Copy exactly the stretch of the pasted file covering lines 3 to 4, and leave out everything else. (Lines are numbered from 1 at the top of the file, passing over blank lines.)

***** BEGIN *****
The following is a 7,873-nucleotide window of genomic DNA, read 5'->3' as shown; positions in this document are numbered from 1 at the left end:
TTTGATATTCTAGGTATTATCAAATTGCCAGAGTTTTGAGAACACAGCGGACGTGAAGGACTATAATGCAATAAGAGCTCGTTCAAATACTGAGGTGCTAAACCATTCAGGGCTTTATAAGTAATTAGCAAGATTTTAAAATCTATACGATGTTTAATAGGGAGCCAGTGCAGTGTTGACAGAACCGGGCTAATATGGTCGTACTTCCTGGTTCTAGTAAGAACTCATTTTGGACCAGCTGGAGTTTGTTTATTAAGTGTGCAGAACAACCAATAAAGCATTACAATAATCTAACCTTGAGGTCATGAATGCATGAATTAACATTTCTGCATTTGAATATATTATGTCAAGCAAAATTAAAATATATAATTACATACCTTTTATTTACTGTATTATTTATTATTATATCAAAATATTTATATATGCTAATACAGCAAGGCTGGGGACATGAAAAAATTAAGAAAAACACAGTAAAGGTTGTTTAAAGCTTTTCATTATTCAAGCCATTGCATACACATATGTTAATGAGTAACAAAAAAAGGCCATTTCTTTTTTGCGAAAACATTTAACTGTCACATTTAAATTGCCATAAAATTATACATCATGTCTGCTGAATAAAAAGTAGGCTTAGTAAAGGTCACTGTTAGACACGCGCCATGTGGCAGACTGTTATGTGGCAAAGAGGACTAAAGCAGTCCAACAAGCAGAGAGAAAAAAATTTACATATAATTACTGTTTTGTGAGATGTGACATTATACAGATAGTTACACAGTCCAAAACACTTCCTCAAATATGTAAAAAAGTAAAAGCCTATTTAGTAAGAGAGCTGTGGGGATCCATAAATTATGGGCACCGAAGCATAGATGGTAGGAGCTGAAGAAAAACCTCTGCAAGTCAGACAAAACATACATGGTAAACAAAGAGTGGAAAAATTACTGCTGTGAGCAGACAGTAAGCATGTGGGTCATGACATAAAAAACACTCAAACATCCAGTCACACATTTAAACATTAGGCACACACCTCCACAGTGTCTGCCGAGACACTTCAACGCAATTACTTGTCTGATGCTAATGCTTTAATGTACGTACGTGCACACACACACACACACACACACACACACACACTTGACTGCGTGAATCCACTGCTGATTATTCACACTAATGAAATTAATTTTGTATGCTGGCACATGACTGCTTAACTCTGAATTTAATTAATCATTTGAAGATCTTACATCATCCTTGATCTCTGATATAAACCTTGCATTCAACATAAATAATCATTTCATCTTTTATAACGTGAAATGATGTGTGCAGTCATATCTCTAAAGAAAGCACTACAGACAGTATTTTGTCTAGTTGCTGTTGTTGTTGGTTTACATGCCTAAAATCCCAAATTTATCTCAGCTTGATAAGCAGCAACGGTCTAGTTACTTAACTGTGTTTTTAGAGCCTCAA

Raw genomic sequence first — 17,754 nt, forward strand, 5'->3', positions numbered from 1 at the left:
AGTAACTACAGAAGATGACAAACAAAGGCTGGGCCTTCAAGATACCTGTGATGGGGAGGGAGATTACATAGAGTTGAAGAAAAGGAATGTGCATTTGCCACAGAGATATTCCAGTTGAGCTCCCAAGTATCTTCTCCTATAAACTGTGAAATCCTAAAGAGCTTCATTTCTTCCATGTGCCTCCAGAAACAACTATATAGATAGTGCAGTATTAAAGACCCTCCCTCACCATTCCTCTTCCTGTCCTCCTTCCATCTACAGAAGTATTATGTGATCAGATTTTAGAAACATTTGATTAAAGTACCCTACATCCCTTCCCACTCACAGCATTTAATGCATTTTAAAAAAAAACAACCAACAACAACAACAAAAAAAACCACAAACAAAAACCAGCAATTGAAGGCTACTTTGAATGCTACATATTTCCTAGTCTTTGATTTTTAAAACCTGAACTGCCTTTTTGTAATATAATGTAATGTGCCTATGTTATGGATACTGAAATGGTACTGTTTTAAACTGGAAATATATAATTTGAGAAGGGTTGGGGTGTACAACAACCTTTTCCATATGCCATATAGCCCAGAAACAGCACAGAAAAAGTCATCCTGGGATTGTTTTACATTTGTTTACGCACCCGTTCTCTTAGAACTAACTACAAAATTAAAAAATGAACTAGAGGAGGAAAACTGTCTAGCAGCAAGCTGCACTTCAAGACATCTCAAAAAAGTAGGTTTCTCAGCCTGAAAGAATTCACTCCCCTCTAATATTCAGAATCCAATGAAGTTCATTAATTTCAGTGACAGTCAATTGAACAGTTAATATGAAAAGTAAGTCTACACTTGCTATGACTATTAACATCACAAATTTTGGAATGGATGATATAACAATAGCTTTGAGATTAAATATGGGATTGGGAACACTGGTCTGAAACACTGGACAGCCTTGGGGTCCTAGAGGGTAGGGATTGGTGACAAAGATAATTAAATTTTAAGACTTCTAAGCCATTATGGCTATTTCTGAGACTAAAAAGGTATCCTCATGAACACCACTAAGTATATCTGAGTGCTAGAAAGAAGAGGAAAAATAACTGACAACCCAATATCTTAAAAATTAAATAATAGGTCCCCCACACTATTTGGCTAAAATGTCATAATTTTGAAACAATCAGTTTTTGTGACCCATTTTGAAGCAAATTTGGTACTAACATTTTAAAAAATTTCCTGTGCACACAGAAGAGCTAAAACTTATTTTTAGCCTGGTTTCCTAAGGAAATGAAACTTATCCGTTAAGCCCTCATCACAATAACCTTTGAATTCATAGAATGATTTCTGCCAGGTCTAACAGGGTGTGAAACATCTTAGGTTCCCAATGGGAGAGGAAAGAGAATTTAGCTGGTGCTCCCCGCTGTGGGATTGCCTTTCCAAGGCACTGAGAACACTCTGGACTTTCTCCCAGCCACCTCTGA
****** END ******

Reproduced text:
Raw genomic sequence first — 17,754 nt, forward strand, 5'->3', positions numbered from 1 at the left:
AGTAACTACAGAAGATGACAAACAAAGGCTGGGCCTTCAAGATACCTGTGATGGGGAGGGAGATTACATAGAGTTGAAGAAAAGGAATGTGCATTTGCCACAGAGATATTCCAGTTGAGCTCCCAAGTATCTTCTCCTATAAACTGTGAAATCCTAAAGAGCTTCATTTCTTCCATGTGCCTCCAGAAACAACTATATAGATAGTGCAGTATTAAAGACCCTCCCTCACCATTCCTCTTCCTGTCCTCCTTCCATCTACAGAAGTATTATGTGATCAGATTTTAGAAACATTTGATTAAAGTACCCTACATCCCTTCCCACTCACAGCATTTAATGCATTTTAAAAAAAAACAACCAACAACAACAACAAAAAAAACCACAAACAAAAACCAGCAATTGAAGGCTACTTTGAATGCTACATATTTCCTAGTCTTTGATTTTTAAAACCTGAACTGCCTTTTTGTAATATAATGTAATGTGCCTATGTTATGGATACTGAAATGGTACTGTTTTAAACTGGAAATATATAATTTGAGAAGGGTTGGGGTGTACAACAACCTTTTCCATATGCCATATAGCCCAGAAACAGCACAGAAAAAGTCATCCTGGGATTGTTTTACATTTGTTTACGCACCCGTTCTCTTAGAACTAACTACAAAATTAAAAAATGAACTAGAGGAGGAAAACTGTCTAGCAGCAAGCTGCACTTCAAGACATCTCAAAAAAGTAGGTTTCTCAGCCTGAAAGAATTCACTCCCCTCTAATATTCAGAATCCAATGAAGTTCATTAATTTCAGTGACAGTCAATTGAACAGTTAATATGAAAAGTAAGTCTACACTTGCTATGACTATTAACATCACAAATTTTGGAATGGATGATATAACAATAGCTTTGAGATTAAATATGGGATTGGGAACACTGGTCTGAAACACTGGACAGCCTTGGGGTCCTAGAGGGTAGGGATTGGTGACAAAGATAATTAAATTTTAAGACTTCTAAGCCATTATGGCTATTTCTGAGACTAAAAAGGTATCCTCATGAACACCACTAAGTATATCTGAGTGCTAGAAAGAAGAGGAAAAATAACTGACAACCCAATATCTTAAAAATTAAATAATAGGTCCCCCACACTATTTGGCTAAAATGTCATAATTTTGAAACAATCAGTTTTTGTGACCCATTTTGAAGCAAATTTGGTACTAACATTTTAAAAAATTTCCTGTGCACACAGAAGAGCTAAAACTTATTTTTAGCCTGGTTTCCTAAGGAAATGAAACTTATCCGTTAAGCCCTCATCACAATAACCTTTGAATTCATAGAATGATTTCTGCCAGGTCTAACAGGGTGTGAAACATCTTAGGTTCCCAATGGGAGAGGAAAGAGAATTTAGCTGGTGCTCCCCGCTGTGGGATTGCCTTTCCAAGGCACTGAGAACACTCTGGACTTTCTCCCAGCCACCTCTGA